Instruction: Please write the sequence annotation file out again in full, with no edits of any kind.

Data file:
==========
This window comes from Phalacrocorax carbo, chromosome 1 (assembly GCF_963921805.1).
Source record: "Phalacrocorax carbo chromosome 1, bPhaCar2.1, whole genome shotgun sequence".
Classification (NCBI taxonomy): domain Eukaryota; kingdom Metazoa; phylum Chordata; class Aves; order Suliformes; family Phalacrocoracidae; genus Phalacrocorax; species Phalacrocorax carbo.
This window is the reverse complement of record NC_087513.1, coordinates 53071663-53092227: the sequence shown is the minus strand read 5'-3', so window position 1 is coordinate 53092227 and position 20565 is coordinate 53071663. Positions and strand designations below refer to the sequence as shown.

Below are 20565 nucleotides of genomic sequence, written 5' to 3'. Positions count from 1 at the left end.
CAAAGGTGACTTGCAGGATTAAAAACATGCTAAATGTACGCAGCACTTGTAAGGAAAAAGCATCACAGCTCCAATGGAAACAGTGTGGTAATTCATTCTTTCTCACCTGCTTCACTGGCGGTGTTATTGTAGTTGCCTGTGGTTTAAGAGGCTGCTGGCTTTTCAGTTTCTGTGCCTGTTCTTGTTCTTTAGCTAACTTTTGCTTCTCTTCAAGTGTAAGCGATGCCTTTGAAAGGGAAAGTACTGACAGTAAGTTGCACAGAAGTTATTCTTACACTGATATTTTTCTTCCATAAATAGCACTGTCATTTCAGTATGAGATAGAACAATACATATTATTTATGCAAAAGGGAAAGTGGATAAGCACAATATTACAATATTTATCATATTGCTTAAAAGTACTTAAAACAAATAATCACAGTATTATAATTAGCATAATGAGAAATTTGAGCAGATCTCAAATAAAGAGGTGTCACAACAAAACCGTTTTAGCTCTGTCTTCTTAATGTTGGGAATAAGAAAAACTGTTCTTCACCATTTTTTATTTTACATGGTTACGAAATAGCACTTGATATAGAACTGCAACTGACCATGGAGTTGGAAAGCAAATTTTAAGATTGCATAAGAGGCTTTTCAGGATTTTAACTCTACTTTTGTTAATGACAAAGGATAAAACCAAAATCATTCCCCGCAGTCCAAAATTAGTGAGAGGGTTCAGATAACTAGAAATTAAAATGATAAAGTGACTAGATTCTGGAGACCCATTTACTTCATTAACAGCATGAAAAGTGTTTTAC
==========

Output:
This window comes from Phalacrocorax carbo, chromosome 1 (assembly GCF_963921805.1).
Source record: "Phalacrocorax carbo chromosome 1, bPhaCar2.1, whole genome shotgun sequence".
Classification (NCBI taxonomy): domain Eukaryota; kingdom Metazoa; phylum Chordata; class Aves; order Suliformes; family Phalacrocoracidae; genus Phalacrocorax; species Phalacrocorax carbo.
This window is the reverse complement of record NC_087513.1, coordinates 53071663-53092227: the sequence shown is the minus strand read 5'-3', so window position 1 is coordinate 53092227 and position 20565 is coordinate 53071663. Positions and strand designations below refer to the sequence as shown.

Below are 20565 nucleotides of genomic sequence, written 5' to 3'. Positions count from 1 at the left end.
CAAAGGTGACTTGCAGGATTAAAAACATGCTAAATGTACGCAGCACTTGTAAGGAAAAAGCATCACAGCTCCAATGGAAACAGTGTGGTAATTCATTCTTTCTCACCTGCTTCACTGGCGGTGTTATTGTAGTTGCCTGTGGTTTAAGAGGCTGCTGGCTTTTCAGTTTCTGTGCCTGTTCTTGTTCTTTAGCTAACTTTTGCTTCTCTTCAAGTGTAAGCGATGCCTTTGAAAGGGAAAGTACTGACAGTAAGTTGCACAGAAGTTATTCTTACACTGATATTTTTCTTCCATAAATAGCACTGTCATTTCAGTATGAGATAGAACAATACATATTATTTATGCAAAAGGGAAAGTGGATAAGCACAATATTACAATATTTATCATATTGCTTAAAAGTACTTAAAACAAATAATCACAGTATTATAATTAGCATAATGAGAAATTTGAGCAGATCTCAAATAAAGAGGTGTCACAACAAAACCGTTTTAGCTCTGTCTTCTTAATGTTGGGAATAAGAAAAACTGTTCTTCACCATTTTTTATTTTACATGGTTACGAAATAGCACTTGATATAGAACTGCAACTGACCATGGAGTTGGAAAGCAAATTTTAAGATTGCATAAGAGGCTTTTCAGGATTTTAACTCTACTTTTGTTAATGACAAAGGATAAAACCAAAATCATTCCCCGCAGTCCAAAATTAGTGAGAGGGTTCAGATAACTAGAAATTAAAATGATAAAGTGACTAGATTCTGGAGACCCATTTACTTCATTAACAGCATGAAAAGTGTTTTAC